Belongings Once Were
Belongings Once Were: An exhibit at the Roy C. Moore Art Gallery, Gainesville Campus, September 22 – October 16, with a Reception on Thursday, October 16, at 2:00 p.m.
By Deborah Prosser, Ph.D.
In her own words, artist Lauren Adams represents through her paintings situations that “take to task American consumerism”. Similarly, artist Jasey Jones layers images such as vintage advertising and contemporary packaging barcodes to create inescapable references to consumerism. Thorstein Veblen, noted nineteenth-century sociologist and economist, invented the term “conspicuous consumption” to refer to the practice of spending money on luxury goods as statements of economic power. Through their works in the exhibition, Belongings Once Were, Adams and Jones invite their viewers to consider the definitions and aesthetics of luxury vs. need, through time, and the price of acquisition and who may have paid it. Most striking in the work of each artist is the frequent juxtaposition of famous paintings or delicate porcelain, objects synonymous with wealth and luxury, with sobering images of slave ships or receipts for the sale of children. Through layers of paint, paper, and porcelain, the artists also layer contrasting definitions of art, product, and the price of wealth.
The noted art historian, Leo Steinberg, once famously remarked that all art is about art in a ground-breaking article of the same title. In Belongings Once Were the viewer will recognize iconic artworks such as Gaugin’s French Polynesia, the Palace at Versaille, or English Garden porcelain. The artists, however, invite the viewer to look beyond the familiar images. In Decorum #10, Adams directs the viewer to consider the life of a Polynesian woman, pre-European contact, prior to her marketing and objectification. Similarly, Decorum #7 invites one to consider the once rare and elegant pastime of taking tea against a representation of the tiles of the courtyard of Versaille, which were laid with backbreaking labor. In a clever and thought-provoking play on words, Decorum #20 depicts luxurious Toile fabric by Brunschwig & Fils overlaid by silhouettes of slaves who helped make the creation of such fabrics possible: toil begets Toile.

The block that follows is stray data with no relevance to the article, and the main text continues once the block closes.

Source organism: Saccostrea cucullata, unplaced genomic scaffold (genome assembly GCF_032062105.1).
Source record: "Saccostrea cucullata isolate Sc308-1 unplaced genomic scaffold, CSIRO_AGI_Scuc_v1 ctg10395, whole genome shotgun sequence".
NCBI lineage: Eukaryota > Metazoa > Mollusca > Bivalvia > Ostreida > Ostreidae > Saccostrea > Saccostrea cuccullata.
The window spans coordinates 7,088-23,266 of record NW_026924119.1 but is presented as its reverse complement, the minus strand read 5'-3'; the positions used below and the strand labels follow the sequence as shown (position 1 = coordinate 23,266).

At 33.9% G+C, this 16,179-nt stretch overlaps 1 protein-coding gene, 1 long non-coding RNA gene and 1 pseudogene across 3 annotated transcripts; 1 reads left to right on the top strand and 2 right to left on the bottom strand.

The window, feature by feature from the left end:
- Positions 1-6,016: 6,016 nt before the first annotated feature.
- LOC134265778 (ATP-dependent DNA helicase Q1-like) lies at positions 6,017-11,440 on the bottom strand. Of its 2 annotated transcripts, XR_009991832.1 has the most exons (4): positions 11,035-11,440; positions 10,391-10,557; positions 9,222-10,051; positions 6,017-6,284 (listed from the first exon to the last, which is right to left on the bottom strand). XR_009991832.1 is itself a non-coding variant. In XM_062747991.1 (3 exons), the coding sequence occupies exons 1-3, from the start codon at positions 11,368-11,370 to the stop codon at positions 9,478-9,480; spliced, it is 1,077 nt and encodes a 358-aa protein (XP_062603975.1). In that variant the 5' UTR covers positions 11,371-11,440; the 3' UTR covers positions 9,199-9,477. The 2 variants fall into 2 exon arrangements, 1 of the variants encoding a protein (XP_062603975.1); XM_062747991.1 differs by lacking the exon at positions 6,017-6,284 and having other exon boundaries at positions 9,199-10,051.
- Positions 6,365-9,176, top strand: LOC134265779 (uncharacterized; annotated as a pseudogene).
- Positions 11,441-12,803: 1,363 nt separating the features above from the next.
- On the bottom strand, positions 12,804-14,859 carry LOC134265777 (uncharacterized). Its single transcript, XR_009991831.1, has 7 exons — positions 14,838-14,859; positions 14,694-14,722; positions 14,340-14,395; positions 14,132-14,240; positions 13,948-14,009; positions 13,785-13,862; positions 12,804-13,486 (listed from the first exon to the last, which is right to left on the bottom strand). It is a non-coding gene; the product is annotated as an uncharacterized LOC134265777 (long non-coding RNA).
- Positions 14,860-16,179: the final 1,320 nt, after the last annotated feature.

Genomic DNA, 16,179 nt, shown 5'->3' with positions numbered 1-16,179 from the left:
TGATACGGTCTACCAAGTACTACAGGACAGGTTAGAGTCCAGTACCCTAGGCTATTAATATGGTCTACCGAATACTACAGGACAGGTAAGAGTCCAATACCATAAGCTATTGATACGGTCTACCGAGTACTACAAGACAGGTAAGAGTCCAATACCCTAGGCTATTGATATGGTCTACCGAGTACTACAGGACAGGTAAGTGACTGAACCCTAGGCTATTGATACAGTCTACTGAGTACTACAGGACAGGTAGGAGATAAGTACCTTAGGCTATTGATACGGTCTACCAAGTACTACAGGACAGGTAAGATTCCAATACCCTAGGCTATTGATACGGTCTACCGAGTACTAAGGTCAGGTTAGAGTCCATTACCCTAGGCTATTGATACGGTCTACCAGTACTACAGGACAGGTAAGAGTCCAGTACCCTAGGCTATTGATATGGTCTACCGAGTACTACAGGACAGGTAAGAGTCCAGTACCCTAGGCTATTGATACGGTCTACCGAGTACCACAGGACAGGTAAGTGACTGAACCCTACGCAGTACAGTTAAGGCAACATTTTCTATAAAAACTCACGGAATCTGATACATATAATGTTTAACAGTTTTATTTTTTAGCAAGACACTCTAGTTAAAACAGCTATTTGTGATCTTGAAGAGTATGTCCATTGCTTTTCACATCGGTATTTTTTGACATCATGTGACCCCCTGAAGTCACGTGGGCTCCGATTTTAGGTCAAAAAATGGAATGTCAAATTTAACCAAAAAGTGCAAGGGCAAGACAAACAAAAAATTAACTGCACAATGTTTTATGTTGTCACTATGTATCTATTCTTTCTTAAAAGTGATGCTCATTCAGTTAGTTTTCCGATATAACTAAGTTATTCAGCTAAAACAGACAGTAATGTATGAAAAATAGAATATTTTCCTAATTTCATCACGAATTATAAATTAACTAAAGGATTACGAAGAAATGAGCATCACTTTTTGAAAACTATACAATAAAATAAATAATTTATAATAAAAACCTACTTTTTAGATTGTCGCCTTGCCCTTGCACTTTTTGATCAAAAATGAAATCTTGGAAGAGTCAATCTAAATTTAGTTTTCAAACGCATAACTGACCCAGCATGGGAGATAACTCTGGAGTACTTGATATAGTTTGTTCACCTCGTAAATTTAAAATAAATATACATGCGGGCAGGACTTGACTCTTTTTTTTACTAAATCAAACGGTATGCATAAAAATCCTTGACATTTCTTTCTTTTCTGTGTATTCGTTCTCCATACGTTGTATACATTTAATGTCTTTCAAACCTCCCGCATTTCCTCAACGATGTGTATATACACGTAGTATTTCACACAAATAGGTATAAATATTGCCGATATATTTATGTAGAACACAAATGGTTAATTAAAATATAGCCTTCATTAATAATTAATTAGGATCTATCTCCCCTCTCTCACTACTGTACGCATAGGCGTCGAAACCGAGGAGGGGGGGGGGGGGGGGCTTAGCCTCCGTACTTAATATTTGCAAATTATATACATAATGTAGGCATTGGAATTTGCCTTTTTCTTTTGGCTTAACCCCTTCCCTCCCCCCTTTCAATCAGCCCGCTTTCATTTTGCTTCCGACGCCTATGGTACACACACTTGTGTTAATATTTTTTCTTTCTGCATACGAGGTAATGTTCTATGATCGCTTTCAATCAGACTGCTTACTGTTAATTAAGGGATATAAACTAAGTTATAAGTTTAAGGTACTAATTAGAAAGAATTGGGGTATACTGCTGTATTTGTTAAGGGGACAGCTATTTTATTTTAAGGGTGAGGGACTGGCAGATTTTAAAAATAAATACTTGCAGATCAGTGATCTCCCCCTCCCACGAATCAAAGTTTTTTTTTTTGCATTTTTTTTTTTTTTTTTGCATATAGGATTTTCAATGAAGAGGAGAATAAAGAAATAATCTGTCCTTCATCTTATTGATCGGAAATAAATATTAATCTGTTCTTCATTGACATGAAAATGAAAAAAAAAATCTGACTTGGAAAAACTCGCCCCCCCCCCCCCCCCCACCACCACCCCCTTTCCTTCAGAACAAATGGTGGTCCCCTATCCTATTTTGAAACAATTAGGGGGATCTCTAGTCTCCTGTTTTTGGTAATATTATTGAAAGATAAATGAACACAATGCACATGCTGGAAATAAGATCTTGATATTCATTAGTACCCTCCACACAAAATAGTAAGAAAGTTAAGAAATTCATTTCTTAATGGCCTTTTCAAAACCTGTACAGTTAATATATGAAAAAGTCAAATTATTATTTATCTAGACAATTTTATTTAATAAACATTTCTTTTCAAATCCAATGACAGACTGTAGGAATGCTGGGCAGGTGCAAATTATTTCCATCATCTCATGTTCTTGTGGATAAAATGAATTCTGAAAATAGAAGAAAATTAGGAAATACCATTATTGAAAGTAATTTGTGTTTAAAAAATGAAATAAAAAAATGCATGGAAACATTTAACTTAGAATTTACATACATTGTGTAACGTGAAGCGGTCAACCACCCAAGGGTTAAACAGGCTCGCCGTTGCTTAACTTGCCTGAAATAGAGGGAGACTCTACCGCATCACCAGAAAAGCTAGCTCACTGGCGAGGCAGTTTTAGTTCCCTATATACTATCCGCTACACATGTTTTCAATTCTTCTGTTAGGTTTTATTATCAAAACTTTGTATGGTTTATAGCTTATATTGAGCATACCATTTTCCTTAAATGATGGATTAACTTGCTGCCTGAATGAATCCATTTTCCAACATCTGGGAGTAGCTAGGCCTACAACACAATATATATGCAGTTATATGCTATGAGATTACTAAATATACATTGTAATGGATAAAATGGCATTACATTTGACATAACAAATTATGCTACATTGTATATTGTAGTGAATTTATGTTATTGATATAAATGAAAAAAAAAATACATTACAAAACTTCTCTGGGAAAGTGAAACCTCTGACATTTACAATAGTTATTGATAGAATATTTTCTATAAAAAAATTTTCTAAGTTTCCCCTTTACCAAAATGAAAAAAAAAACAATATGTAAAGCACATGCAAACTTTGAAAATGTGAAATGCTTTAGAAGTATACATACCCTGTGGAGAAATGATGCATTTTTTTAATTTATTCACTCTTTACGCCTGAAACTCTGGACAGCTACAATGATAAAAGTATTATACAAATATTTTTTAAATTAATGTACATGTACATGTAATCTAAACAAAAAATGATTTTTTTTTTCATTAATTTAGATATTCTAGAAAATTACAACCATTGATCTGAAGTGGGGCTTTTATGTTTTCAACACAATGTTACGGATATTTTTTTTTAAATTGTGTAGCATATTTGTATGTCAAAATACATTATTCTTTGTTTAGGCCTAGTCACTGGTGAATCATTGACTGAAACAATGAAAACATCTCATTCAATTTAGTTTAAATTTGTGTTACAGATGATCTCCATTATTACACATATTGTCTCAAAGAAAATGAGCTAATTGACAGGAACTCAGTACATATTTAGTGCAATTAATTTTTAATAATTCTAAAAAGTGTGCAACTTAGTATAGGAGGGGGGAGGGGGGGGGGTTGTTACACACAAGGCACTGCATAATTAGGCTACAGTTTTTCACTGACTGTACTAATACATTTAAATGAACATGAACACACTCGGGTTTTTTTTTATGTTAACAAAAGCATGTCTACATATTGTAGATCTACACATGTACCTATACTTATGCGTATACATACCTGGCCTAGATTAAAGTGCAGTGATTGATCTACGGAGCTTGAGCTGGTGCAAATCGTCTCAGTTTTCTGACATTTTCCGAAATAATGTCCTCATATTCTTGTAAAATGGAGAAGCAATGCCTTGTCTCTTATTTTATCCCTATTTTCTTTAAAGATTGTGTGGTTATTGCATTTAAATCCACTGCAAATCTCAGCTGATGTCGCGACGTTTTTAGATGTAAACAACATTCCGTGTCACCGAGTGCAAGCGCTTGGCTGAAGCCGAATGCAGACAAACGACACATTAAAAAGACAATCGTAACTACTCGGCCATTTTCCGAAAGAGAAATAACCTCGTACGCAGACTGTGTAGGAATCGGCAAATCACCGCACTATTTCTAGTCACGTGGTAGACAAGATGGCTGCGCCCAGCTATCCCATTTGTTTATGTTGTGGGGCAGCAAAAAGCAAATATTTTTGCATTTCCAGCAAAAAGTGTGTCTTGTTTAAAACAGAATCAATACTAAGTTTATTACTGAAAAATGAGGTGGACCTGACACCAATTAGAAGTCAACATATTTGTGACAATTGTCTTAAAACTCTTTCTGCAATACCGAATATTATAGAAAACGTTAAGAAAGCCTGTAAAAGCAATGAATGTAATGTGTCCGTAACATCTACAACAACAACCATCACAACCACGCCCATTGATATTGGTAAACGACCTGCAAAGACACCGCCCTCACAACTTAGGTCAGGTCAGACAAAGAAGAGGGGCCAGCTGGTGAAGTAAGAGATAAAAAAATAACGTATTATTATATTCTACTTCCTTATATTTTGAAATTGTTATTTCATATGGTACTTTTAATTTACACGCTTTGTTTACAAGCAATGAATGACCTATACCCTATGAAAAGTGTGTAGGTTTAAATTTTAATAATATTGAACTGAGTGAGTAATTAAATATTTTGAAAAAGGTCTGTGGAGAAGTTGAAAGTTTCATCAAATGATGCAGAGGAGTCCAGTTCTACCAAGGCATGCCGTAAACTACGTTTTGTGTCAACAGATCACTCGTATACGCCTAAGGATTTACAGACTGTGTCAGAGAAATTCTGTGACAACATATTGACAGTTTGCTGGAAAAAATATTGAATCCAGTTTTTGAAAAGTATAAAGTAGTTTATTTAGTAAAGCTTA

Jones’s artworks are equally jarring as they compel the viewer to look deeper beyond consumer goods to the human experience they reflect. Delicate English and Chinese porcelains were frequent cargoes on eighteenth-century mercantile ships, as were slaves. In Slave Ship Mutiny, Jones uses the material cargo, porcelain, to evoke considerations of the human cargo, South African slaves. The Dutch East India Company trafficked in goods, and humans as goods. Seeing the two together in one artwork startles the viewer into considering the connection.
In a second work, Rosie’s Tiger Scream, Jones, through a disjointed self-portrait on porcelain, denotes human beings as collected fragments of experience. Interestingly, the works of both Adams and Jones highlight how luxury consumer goods can separate us from human experience. Conspicuous consumption can remove the buyer from any experience beyond the next purchase, or from consideration of how consumer goods came to be. In turn, the artists invite us to question that which luxury products can keep us from questioning: the human price and experience behind the wanting and acquiring. If all art indeed is about art, the works in Belongings Once Were call to mind the poet, William Wordsworth, who wrote in The World is Too Much With Us, “getting and spending we lay waste our powers.” The poet questioned the early nineteenth-century burgeoning concern with accumulating commodities, just as the works of Adams and Jones invite the same question now and through time.
Historians who study material culture, broadly defined as anything made or modified by humans, read objects for what they reveal about the culture that produced them, much as traditional historians read documents. Art historians analyze form, technique, and subject matter to understand artistic creations as expressions of particular time periods and talents. The works in Belongings Once Were invite interest and contemplation because they merge artworks and objects into artworks once again. The paintings and porcelains both reflect and comment on consumer culture, past and present.
As contemporary artists, Adams and Jones enter a long-standing historical tradition of questioning the value of consumer goods, and a long-standing art historical tradition, particularly in the United States, of using art as medium for social commentary. Jones sees contemporary Americans as “locked inside a fruitful prison” of buying. Adams notes that she attempts to create a “capitalist sense of time” by suggesting that consumer goods can make art expendable. Both artists demonstrate in varied and powerful ways that the pursuit of luxury can make the human producers expendable, or reduce life to fragments of undervalued experience beneath the primacy of buying. The works compel considerations of buying and selling; producing and consuming; looking and seeing. For each artist, artistic vision and creation invite the viewer to think deeply about qualities of life, work, and art.
Deborah Prosser, Ph.D. | University of North Georgia | September, 2014